This so-called NHS reform is a cynical distraction
18 February, 2021
Health secretary Matt Hancock
• AS I was receiving my first dose of Covid-19 vaccine, efficiently administered by caring NHS staff and volunteers at the Royal Free Hospital recreation club, the government announced plans for a wholesale reorganisation of the NHS in England, which will centralise power in ministerial hands.
Health secretary Matt Hancock defended timing of the announcement, arguing that coronavirus had highlighted the need for change, especially “better connectedness between health and social care, and greater political oversight”.
This is the same government that has refused calls for a review of its response to coronavirus Covid-19, claiming that the time isn’t right while we’re in the middle of fighting the pandemic.
That’s despite the UK having one of the worst death rates in the world and almost daily revelations about the ineffectiveness of our “world beating test-and-trace” system and poor returns from multi-million-pound contracts for Covid-related goods and services to companies with no track record in the sector but which happen to be Conservative party donors and/or personal contacts of government ministers.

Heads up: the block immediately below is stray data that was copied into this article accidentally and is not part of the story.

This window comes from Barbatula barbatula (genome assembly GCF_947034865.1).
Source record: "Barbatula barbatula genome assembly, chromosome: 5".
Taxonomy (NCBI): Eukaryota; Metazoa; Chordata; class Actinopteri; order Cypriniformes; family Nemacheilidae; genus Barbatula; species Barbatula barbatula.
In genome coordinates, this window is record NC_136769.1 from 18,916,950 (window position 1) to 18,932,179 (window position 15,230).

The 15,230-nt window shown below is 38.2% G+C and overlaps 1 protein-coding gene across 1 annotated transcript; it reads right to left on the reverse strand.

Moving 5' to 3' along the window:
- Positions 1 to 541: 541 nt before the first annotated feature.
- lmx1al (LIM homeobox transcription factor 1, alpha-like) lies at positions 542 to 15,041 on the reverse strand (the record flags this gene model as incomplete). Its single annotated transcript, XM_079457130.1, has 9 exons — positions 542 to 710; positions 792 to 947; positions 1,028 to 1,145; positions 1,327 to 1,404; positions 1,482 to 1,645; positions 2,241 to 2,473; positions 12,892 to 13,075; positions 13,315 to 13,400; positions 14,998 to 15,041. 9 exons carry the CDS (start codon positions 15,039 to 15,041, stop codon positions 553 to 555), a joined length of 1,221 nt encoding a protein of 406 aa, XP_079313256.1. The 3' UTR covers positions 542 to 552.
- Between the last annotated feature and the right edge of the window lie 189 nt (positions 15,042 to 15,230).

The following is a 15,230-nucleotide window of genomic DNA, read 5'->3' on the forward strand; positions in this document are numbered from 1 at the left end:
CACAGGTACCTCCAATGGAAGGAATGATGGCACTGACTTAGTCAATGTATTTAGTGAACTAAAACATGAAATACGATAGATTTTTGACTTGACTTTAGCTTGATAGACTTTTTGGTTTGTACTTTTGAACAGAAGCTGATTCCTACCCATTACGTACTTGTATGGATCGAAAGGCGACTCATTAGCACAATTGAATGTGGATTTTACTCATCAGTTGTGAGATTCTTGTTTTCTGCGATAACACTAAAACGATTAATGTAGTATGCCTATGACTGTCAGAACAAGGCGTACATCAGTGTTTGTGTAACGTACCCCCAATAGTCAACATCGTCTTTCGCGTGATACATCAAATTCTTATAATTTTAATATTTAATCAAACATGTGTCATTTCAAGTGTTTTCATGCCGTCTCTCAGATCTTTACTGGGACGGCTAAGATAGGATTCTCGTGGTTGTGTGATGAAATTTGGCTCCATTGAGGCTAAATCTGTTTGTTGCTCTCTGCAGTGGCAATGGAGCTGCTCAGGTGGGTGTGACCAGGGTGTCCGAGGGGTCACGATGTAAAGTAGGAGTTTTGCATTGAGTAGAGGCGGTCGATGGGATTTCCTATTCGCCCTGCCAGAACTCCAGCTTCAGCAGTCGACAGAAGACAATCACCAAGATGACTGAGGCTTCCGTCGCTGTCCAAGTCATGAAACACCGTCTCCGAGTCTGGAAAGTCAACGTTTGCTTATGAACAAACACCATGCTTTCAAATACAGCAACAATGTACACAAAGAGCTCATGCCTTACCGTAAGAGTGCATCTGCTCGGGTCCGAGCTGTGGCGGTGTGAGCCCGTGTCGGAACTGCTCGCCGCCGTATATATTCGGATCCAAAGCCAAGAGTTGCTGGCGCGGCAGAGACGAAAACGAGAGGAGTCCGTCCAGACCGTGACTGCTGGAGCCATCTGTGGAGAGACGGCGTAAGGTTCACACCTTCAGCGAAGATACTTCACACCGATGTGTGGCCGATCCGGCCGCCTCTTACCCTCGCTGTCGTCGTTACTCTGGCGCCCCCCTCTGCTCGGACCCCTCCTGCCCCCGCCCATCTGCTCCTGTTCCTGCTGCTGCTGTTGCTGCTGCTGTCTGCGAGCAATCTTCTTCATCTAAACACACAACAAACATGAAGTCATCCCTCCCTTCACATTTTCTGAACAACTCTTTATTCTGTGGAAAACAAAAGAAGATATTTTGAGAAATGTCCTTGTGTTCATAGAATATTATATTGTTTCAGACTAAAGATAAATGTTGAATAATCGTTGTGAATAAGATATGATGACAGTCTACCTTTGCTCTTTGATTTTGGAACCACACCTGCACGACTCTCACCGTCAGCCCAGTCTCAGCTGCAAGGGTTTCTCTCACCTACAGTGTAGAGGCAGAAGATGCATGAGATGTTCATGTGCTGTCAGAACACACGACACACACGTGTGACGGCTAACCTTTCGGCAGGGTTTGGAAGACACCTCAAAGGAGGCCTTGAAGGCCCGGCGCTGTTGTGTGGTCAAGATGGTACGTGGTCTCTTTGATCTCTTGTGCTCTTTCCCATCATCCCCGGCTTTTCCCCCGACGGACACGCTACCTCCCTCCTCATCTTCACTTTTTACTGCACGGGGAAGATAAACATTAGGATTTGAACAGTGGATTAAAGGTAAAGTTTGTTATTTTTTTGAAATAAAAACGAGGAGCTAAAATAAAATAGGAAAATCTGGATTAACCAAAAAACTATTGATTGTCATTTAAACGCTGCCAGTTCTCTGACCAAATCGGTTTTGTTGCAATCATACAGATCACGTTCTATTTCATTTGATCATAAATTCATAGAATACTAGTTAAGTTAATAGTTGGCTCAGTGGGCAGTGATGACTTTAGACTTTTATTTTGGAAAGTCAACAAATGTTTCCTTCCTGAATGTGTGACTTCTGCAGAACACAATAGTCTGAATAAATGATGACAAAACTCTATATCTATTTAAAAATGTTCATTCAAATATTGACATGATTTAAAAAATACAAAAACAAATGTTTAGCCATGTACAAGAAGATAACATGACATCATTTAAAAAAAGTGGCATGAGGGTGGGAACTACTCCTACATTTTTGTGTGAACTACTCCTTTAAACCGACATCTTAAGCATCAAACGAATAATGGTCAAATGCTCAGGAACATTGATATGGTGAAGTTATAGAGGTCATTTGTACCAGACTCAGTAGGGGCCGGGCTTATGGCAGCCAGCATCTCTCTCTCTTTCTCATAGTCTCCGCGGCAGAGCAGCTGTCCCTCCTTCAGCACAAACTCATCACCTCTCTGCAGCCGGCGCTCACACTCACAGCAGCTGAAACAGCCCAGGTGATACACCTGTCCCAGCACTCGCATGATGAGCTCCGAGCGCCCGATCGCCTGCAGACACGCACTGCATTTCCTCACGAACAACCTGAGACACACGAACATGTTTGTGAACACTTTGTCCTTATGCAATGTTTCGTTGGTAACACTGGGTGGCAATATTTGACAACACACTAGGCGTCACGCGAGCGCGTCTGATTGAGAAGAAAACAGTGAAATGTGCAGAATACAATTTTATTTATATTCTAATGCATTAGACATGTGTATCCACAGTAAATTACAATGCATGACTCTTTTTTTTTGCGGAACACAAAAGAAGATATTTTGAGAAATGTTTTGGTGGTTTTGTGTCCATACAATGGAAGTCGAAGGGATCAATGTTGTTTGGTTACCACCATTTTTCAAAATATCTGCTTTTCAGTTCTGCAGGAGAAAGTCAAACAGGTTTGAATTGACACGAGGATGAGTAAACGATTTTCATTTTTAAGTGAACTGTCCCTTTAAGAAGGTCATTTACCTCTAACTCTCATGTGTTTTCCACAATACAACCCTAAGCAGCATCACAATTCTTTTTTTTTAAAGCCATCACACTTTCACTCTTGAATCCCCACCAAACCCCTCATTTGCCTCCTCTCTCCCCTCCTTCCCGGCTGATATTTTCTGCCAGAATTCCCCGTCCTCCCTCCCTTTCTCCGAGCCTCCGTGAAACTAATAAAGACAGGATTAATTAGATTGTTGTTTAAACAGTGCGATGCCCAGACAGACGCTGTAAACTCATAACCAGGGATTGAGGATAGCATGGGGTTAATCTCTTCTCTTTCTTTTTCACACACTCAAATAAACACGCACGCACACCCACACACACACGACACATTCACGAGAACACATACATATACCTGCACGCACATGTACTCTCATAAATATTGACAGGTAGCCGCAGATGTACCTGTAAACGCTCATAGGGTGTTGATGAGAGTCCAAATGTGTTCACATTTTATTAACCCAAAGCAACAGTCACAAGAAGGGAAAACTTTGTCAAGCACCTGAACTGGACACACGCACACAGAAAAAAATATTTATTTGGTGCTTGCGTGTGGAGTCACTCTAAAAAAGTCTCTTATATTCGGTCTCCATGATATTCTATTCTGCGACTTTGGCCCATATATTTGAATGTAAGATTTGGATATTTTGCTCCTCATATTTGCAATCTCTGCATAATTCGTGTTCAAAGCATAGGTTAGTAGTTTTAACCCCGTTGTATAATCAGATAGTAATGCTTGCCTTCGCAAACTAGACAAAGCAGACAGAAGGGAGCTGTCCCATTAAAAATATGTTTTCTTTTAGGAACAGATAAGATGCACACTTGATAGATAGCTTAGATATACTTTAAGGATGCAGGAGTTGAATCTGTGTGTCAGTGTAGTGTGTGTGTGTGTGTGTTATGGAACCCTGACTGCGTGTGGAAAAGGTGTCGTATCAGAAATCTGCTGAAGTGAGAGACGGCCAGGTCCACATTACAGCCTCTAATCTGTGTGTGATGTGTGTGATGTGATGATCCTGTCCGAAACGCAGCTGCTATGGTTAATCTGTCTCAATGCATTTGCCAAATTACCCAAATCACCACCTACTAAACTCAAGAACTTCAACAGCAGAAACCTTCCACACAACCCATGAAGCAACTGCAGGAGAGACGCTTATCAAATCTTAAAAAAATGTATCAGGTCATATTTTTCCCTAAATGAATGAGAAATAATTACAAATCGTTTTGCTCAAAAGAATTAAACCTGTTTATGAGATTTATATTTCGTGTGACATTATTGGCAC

The Labour Party should be making clear that the government’s proposed NHS restructuring is merely a cynical distraction from its mishandling of the pandemic and years of undermining the NHS through underfunding and relentless privatisation of key services such as pathology, blood donation, and ambulances.
While it’s at it, maybe Labour could commit to return all of the NHS to public ownership, pay staff (particularly nurses and junior doctors) properly, reinstate full grants for nurses’ training and cancel outstanding PFI contracts that continue to bleed funding from the Royal Free, University College Hospital, and many others.
That’s a reorganisation that would be timely and welcome.
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